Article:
1 of 9
Carl takes me to the nicest places
2 of 9
I can't believe I found my match
3 of 9
We both really love the ocean
4 of 9
He surprised me with a romantic weekend getaway
5 of 9
He remembered our anniversary
6 of 9
He's so thoughtful, it wasn't even my birthday
7 of 9
Finally, some time to ourselves
8 of 9
We start the day together
9 of 9
He said I love you, please move in with me
The art of dating has only recently entered the world of art, where, in the words of Bill Jeffries, curator of Simon Fraser University Gallery, it constitutes “a sufficiently new phenomenon that a body of theoretical discourse has yet to develop around it.” Dating itself, he goes on to say, now has its theorists, one of whom, Natalie Flynn, claims to have traced the concept of dating as we know it to about 1910. Before then, courtship rituals were part of chaperoned forms of social mixing such as church outings, picnics, sleigh rides, hay rides and community dances.
The mythological story of the dating couple (or “dyad” in the jargon of theory) is the subject of Susan Bozic’s The Dating Portfolio, a work of staged photography that took two years to complete. The “man” in the photographs is a mannequin named Carl, and the woman is the artist herself, wearing a wig. “Anything becomes possible when creating staged images,” she says. “The moment I put on the wig I get straight into character and became Carl’s girlfriend.”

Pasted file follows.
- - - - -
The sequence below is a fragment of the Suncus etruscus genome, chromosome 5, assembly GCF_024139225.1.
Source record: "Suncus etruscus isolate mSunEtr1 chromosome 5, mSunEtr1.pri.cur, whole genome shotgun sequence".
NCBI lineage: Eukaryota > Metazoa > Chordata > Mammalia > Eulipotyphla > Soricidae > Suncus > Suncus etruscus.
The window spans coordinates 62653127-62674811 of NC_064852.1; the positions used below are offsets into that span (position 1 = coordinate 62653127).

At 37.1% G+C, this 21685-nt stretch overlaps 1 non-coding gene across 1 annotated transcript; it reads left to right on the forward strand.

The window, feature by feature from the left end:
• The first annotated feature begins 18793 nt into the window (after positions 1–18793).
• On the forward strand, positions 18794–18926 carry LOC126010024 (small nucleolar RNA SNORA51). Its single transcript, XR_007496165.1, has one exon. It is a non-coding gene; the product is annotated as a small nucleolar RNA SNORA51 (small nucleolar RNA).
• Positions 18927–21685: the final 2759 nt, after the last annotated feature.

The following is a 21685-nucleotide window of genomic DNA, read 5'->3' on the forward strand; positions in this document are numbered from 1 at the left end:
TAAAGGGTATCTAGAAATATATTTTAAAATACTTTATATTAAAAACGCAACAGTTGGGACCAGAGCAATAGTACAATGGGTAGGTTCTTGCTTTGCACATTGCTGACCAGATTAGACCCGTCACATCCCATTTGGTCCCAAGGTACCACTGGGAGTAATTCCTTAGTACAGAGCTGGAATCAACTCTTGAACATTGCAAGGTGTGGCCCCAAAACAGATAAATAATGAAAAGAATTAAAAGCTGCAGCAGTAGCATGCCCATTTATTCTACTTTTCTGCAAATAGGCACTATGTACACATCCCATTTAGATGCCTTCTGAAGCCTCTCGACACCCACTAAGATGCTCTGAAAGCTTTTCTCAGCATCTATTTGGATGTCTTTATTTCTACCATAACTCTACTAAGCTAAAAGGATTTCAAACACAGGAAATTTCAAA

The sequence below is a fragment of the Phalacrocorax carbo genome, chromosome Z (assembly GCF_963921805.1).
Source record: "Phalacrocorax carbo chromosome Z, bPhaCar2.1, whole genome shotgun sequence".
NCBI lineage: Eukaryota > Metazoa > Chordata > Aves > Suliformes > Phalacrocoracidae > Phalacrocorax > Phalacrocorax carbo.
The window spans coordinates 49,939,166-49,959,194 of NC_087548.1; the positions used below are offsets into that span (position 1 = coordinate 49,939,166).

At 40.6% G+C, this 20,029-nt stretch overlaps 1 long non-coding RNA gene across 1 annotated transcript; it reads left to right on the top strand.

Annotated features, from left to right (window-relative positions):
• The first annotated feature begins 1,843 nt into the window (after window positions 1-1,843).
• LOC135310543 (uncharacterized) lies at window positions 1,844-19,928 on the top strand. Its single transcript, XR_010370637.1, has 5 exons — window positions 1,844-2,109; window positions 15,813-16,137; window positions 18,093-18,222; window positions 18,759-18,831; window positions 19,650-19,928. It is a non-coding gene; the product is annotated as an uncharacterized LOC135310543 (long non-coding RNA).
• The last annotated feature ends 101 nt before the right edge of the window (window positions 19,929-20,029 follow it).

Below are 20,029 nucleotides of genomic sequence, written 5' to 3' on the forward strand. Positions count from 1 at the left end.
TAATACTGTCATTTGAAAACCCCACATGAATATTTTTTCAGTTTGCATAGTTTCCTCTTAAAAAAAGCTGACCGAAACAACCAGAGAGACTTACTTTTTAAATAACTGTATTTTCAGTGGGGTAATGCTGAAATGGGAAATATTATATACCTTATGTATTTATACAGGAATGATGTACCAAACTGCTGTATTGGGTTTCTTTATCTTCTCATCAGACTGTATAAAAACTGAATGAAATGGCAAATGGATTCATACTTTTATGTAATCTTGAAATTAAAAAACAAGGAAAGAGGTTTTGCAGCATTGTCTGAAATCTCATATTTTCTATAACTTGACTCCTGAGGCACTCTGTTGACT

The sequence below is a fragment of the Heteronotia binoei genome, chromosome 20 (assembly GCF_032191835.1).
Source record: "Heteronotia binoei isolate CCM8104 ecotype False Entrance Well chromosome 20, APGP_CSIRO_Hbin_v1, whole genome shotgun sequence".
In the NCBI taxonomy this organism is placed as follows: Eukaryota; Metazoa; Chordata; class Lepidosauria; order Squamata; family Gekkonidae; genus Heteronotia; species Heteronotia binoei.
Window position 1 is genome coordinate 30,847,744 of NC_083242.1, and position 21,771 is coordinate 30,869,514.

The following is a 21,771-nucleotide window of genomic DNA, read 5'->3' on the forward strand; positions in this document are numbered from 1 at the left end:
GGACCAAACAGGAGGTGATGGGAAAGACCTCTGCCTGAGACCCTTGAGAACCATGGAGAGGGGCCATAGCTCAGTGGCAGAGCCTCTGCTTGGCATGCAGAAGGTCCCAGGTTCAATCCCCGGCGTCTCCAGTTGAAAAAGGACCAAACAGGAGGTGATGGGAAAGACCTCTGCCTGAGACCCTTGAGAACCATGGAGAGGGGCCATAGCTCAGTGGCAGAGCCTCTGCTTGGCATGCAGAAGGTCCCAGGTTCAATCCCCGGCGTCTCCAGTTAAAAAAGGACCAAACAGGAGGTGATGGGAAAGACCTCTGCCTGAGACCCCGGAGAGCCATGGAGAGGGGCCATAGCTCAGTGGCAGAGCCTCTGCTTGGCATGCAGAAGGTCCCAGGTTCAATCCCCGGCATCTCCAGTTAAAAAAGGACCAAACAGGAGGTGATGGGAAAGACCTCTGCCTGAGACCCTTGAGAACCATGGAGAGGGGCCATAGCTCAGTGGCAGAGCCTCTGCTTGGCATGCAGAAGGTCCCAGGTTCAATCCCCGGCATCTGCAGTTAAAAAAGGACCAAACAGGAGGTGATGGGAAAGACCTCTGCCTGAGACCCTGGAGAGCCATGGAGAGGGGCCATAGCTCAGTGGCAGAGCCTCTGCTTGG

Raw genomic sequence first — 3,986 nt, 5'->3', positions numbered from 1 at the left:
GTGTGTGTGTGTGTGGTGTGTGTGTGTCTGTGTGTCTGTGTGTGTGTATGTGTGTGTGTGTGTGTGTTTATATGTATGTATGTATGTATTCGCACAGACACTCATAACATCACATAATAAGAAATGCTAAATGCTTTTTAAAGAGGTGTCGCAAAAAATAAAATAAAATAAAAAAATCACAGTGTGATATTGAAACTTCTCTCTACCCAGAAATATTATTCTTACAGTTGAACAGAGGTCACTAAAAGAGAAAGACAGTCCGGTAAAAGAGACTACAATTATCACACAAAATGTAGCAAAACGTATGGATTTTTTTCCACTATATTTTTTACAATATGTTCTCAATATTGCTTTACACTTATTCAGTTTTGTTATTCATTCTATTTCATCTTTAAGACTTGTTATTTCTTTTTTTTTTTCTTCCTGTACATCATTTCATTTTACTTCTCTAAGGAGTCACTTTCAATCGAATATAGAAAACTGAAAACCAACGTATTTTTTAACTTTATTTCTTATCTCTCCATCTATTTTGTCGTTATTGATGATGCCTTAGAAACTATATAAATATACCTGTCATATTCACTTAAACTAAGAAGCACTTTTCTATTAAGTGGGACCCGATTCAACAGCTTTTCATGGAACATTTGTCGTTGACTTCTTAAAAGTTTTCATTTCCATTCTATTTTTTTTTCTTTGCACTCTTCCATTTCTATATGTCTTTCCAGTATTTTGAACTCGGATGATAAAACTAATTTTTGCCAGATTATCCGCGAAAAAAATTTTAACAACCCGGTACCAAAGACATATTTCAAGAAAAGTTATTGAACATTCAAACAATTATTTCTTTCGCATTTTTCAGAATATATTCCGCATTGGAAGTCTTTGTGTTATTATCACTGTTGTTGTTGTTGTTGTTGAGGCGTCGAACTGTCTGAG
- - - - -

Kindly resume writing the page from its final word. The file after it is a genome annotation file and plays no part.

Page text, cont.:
The complete series of The Dating Portfolio has been exhibited widely. It opened this year at the Arbetets Museum in Norrköping, Sweden. The Dating Portfolio consists of fifteen images. An exhibition catalogue was published jointly in 2008 by Simon Fraser University Gallery, Rodman Hall Arts Centre at Brock University and Southern Alberta Art Gallery. It is available at ABCartbookscanada.com. Susan Bozic studied photography and film at Concordia University in Montreal and lives in Vancouver. Several samples from her portfolios can be viewed at susanbozic.com.
Click here to read "The Historial Evolution of Dating in America" by Natalie Flynn at oberlin.edu.